Have you ever experienced the frustration of trying to get things done with a leader who avoids making decisions and getting involved? Or a leader who regularly tolerates poor performance?
Indecisive or, as we like to call them, Avoidant Leaders are focused on productivity and the needs of the business. They are self-directed, highly functional and independent. They know what they want to achieve and do extremely well when working on their own. They can be in a senior role in an organization or are a successful entrepreneur.
Yet with all their success, the Avoidant Leader tends to abdicate authority to others and avoids making decisions.
They don’t get involved with their employees unless they have to and will work behind a closed door. They may present an attitude that says “I am so busy, don’t bother me” or meet employee requests with annoyance in their voice. They don’t realize that their failure to address underperformance issues alienates high performers while their fear of making wrong decisions impedes those who are dependent on their leadership.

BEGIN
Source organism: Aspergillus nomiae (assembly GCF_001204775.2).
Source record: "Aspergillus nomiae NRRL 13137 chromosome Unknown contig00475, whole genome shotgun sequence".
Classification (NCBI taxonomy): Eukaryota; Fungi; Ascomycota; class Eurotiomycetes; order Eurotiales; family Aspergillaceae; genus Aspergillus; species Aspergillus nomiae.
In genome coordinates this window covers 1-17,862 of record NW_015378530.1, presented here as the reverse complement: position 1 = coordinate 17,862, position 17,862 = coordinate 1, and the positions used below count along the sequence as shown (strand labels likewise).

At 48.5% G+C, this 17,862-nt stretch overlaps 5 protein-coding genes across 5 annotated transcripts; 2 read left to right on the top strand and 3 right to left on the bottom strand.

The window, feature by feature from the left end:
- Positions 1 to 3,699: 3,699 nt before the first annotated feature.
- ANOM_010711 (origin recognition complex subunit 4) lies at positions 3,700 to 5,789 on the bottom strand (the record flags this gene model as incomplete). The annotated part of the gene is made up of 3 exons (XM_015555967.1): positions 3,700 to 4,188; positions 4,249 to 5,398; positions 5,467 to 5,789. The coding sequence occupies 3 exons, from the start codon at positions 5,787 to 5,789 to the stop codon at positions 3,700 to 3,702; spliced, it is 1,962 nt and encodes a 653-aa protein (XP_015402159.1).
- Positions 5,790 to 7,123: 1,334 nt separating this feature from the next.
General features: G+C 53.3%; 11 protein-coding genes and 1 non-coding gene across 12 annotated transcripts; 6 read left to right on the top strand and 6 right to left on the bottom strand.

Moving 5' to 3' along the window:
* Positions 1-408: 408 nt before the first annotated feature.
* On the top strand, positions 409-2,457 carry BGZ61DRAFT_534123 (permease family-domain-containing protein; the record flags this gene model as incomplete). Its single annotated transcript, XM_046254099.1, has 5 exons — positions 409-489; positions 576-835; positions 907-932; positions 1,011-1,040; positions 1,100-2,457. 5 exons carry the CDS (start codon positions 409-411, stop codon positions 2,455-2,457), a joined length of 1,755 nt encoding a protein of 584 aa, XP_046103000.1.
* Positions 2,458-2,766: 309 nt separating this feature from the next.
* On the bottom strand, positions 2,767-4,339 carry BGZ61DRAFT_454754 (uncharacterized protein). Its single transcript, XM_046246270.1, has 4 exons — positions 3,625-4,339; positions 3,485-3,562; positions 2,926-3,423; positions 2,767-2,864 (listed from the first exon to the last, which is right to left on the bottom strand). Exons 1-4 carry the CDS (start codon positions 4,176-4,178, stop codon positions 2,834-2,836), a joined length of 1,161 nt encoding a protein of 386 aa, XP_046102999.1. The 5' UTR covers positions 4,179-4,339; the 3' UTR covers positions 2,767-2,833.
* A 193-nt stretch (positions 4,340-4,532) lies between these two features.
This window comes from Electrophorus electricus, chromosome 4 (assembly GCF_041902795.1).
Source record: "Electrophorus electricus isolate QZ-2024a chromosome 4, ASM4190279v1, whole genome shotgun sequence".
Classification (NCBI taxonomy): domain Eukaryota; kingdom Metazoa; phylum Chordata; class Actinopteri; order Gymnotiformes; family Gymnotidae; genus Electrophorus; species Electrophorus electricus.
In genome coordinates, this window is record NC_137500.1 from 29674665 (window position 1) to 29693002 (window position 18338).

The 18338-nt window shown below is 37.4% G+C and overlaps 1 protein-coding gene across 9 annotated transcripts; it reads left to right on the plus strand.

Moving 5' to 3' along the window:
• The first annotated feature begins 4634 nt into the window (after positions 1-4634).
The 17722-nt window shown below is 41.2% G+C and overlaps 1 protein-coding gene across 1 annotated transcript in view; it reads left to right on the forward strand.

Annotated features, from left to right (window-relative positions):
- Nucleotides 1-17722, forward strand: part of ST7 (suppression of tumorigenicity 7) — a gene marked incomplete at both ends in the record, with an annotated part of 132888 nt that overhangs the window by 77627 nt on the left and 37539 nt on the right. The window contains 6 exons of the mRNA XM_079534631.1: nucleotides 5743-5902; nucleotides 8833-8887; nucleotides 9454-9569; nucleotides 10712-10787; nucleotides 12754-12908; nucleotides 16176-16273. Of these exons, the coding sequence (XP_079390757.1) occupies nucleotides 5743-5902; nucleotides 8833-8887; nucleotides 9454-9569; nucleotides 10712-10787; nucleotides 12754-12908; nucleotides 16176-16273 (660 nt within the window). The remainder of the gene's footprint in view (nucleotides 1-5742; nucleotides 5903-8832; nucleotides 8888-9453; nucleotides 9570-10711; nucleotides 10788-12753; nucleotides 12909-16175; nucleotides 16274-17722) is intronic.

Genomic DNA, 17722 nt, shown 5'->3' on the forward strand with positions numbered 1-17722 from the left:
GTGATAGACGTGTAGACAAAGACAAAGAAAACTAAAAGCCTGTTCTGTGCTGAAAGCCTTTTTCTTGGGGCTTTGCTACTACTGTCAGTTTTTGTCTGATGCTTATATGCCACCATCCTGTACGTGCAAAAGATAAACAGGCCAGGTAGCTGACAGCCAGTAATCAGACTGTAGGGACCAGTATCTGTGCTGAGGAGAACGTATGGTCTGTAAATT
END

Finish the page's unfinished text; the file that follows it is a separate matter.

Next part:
So how do you survive this dysfunctional leadership style? Here are 3 helpful tips:
Don’t react to their behaviour. Strong emotional reactions will cause Avoidant Leaders to withdraw further so respond, don’t react.
Make the Cost of Avoidance clear. Step into his shoes and try to understand what he or she really cares about. That way you can show that what he wants to accomplish is at risk.
Ask for what you need. Ask for what you need and avoid harshly detailing what's wrong with them in doing so.
This post was co-written by Anne Dranitsaris, Ph. D. &